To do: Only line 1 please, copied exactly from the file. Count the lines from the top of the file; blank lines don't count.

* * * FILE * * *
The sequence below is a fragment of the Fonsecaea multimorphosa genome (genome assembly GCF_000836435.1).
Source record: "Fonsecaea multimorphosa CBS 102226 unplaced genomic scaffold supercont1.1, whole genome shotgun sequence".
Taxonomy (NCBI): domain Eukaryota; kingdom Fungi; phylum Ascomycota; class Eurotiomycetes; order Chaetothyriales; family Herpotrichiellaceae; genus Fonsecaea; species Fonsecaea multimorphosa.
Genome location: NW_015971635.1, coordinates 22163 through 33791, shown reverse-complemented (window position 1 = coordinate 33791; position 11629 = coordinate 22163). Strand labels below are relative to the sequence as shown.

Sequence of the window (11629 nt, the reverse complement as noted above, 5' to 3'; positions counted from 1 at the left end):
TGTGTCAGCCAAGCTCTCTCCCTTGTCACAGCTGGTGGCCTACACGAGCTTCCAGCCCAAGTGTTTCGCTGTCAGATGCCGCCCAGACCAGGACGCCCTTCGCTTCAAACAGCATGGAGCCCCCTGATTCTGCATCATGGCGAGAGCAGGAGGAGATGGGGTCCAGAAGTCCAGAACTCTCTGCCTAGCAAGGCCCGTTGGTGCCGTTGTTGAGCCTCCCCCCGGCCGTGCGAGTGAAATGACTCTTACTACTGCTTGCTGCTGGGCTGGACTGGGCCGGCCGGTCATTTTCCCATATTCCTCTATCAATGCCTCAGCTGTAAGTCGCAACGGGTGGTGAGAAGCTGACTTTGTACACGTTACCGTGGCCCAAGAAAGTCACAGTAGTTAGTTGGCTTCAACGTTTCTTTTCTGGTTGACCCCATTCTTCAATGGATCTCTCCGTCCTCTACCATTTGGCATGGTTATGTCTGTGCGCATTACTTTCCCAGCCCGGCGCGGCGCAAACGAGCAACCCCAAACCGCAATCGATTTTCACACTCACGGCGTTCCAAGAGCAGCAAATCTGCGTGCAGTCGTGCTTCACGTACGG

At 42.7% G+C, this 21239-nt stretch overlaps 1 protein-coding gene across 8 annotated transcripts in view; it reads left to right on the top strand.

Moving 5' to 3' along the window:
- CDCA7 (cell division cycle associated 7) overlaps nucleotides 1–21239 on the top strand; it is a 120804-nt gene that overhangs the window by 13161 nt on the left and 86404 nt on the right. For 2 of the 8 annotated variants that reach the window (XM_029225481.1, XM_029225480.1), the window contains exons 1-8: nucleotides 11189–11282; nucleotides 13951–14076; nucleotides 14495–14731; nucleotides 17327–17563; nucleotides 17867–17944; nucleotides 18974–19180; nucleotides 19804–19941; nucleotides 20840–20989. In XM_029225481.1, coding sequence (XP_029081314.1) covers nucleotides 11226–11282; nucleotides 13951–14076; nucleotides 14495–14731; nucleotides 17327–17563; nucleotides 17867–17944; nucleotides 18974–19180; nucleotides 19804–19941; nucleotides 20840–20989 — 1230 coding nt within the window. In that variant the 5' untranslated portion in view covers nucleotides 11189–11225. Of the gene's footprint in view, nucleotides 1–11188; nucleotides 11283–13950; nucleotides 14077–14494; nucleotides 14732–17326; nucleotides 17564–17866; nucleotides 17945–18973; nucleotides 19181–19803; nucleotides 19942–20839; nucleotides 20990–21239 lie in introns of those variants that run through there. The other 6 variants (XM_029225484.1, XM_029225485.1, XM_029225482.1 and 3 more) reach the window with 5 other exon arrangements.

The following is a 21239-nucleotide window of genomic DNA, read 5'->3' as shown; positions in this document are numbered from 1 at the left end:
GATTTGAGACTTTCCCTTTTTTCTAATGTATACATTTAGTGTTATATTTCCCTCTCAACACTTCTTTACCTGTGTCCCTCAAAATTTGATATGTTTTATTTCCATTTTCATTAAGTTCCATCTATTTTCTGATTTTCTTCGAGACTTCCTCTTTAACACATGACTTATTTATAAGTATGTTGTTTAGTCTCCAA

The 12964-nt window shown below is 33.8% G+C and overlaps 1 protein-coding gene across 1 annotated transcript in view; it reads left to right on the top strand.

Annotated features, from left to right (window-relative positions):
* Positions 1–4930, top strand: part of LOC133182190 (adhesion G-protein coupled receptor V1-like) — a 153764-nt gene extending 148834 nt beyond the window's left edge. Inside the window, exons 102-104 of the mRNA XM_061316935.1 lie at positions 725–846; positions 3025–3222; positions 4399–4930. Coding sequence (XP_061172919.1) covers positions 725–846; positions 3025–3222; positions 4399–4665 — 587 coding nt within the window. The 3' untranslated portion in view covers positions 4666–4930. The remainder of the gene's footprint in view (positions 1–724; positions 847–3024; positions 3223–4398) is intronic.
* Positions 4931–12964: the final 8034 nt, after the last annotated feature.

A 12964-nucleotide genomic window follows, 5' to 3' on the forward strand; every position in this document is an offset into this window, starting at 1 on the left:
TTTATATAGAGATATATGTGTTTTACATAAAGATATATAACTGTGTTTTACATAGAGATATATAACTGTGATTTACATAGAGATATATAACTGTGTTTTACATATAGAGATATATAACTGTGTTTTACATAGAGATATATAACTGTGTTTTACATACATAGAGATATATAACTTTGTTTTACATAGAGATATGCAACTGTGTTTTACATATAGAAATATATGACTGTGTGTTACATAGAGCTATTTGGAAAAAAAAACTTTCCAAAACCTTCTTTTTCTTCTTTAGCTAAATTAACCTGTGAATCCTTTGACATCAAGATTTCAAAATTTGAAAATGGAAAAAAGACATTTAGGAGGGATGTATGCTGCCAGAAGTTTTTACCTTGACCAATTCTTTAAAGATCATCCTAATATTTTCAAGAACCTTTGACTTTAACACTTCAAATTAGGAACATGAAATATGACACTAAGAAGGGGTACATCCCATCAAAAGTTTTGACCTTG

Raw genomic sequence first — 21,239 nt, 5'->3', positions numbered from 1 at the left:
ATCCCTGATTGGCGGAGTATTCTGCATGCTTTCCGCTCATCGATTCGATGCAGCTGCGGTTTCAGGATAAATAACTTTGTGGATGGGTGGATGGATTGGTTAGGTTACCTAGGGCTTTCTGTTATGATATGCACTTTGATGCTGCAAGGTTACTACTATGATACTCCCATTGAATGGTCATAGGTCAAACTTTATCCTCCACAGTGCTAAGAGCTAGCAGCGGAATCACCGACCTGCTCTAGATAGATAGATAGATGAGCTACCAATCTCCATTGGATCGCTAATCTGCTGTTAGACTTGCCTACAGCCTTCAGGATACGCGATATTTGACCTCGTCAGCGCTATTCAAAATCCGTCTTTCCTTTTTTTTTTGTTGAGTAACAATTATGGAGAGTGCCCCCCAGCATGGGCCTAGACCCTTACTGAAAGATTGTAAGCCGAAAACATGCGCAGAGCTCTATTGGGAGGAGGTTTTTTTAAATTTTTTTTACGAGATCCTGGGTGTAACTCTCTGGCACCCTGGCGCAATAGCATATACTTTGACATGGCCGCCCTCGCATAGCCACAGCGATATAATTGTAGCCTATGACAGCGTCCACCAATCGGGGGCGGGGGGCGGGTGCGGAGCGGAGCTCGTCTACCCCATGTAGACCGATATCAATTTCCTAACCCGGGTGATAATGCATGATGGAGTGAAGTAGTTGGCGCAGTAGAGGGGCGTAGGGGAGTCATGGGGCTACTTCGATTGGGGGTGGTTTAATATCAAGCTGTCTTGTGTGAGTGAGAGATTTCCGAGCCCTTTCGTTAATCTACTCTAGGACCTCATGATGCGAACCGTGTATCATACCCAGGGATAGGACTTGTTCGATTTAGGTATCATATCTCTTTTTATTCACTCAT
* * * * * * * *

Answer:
The sequence below is a fragment of the Fonsecaea multimorphosa genome (genome assembly GCF_000836435.1).